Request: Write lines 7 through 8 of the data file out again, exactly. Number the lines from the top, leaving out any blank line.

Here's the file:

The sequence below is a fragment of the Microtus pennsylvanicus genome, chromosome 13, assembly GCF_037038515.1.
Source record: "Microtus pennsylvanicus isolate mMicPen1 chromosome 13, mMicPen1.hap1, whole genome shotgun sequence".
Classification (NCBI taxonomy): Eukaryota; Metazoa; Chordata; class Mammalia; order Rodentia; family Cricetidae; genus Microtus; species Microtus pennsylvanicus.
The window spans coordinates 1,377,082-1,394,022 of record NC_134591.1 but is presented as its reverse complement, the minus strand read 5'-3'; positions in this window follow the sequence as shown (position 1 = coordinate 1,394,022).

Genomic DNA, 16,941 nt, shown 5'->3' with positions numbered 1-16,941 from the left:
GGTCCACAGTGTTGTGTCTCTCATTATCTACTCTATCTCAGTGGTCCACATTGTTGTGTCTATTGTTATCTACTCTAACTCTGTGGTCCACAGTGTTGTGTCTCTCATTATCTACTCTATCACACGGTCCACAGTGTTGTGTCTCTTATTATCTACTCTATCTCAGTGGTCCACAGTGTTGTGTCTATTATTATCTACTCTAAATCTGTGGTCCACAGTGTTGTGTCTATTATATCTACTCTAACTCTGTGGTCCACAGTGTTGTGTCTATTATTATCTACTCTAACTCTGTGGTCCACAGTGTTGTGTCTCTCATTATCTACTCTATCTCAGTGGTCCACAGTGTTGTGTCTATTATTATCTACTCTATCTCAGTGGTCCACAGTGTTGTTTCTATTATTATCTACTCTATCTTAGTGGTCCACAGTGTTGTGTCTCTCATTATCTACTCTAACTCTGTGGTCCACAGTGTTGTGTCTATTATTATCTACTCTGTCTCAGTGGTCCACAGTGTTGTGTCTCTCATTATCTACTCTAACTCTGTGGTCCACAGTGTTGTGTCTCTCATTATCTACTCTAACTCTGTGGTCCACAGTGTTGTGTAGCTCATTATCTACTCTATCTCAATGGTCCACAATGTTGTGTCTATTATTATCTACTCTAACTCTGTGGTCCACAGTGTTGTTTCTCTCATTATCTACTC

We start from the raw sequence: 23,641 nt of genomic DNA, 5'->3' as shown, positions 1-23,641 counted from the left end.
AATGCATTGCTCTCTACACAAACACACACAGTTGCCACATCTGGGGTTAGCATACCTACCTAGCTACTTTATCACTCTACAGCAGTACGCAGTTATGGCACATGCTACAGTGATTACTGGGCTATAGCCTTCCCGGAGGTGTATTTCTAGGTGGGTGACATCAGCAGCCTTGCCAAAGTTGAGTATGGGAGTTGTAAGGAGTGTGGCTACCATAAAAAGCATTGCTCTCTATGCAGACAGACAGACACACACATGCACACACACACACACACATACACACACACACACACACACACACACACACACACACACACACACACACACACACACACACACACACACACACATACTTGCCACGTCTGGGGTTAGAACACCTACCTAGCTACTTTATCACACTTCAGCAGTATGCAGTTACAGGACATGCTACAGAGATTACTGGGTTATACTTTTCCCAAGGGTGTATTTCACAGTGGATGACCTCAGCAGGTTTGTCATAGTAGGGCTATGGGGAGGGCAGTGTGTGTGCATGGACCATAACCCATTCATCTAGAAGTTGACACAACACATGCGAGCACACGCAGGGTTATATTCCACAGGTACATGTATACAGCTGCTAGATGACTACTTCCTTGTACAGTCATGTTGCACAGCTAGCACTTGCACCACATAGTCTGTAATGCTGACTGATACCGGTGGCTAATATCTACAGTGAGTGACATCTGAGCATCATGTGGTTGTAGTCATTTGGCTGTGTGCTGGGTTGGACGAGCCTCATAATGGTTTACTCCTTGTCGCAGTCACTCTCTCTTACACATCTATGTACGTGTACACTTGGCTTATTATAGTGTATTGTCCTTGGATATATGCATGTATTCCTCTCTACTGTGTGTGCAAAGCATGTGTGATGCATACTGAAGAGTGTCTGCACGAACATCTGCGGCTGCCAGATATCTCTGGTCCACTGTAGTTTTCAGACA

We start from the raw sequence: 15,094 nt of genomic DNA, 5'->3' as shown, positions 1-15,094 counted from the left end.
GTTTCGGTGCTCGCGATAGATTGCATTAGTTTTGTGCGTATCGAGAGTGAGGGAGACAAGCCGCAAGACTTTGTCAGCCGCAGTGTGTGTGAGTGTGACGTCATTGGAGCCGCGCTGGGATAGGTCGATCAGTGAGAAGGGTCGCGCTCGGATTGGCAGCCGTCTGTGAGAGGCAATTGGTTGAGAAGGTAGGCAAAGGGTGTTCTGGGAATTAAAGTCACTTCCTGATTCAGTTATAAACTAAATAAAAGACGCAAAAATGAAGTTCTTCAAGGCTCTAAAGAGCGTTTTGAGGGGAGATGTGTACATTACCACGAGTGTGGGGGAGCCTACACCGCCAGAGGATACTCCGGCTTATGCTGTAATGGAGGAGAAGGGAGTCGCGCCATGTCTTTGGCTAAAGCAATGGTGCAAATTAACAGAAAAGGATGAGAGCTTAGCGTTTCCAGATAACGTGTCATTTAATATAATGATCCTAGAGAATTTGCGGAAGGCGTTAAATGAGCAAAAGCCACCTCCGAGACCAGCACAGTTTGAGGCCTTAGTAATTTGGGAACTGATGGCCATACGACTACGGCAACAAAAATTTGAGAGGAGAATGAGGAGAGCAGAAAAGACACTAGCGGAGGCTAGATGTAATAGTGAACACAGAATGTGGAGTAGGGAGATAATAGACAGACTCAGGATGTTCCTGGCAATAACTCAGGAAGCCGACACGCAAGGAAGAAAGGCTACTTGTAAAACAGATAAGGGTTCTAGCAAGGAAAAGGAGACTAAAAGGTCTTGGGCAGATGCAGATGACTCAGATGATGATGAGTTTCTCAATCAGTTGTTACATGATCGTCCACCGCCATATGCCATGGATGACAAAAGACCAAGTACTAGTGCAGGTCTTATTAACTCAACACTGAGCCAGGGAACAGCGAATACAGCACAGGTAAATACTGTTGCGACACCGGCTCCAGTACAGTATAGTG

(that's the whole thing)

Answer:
We start from the raw sequence: 23,641 nt of genomic DNA, 5'->3' as shown, positions 1-23,641 counted from the left end.
AATGCATTGCTCTCTACACAAACACACACAGTTGCCACATCTGGGGTTAGCATACCTACCTAGCTACTTTATCACTCTACAGCAGTACGCAGTTATGGCACATGCTACAGTGATTACTGGGCTATAGCCTTCCCGGAGGTGTATTTCTAGGTGGGTGACATCAGCAGCCTTGCCAAAGTTGAGTATGGGAGTTGTAAGGAGTGTGGCTACCATAAAAAGCATTGCTCTCTATGCAGACAGACAGACACACACATGCACACACACACACACACATACACACACACACACACACACACACACACACACACACACACACACACACACACACACACACACACACACACACATACTTGCCACGTCTGGGGTTAGAACACCTACCTAGCTACTTTATCACACTTCAGCAGTATGCAGTTACAGGACATGCTACAGAGATTACTGGGTTATACTTTTCCCAAGGGTGTATTTCACAGTGGATGACCTCAGCAGGTTTGTCATAGTAGGGCTATGGGGAGGGCAGTGTGTGTGCATGGACCATAACCCATTCATCTAGAAGTTGACACAACACATGCGAGCACACGCAGGGTTATATTCCACAGGTACATGTATACAGCTGCTAGATGACTACTTCCTTGTACAGTCATGTTGCACAGCTAGCACTTGCACCACATAGTCTGTAATGCTGACTGATACCGGTGGCTAATATCTACAGTGAGTGACATCTGAGCATCATGTGGTTGTAGTCATTTGGCTGTGTGCTGGGTTGGACGAGCCTCATAATGGTTTACTCCTTGTCGCAGTCACTCTCTCTTACACATCTATGTACGTGTACACTTGGCTTATTATAGTGTATTGTCCTTGGATATATGCATGTATTCCTCTCTACTGTGTGTGCAAAGCATGTGTGATGCATACTGAAGAGTGTCTGCACGAACATCTGCGGCTGCCAGATATCTCTGGTCCACTGTAGTTTTCAGACA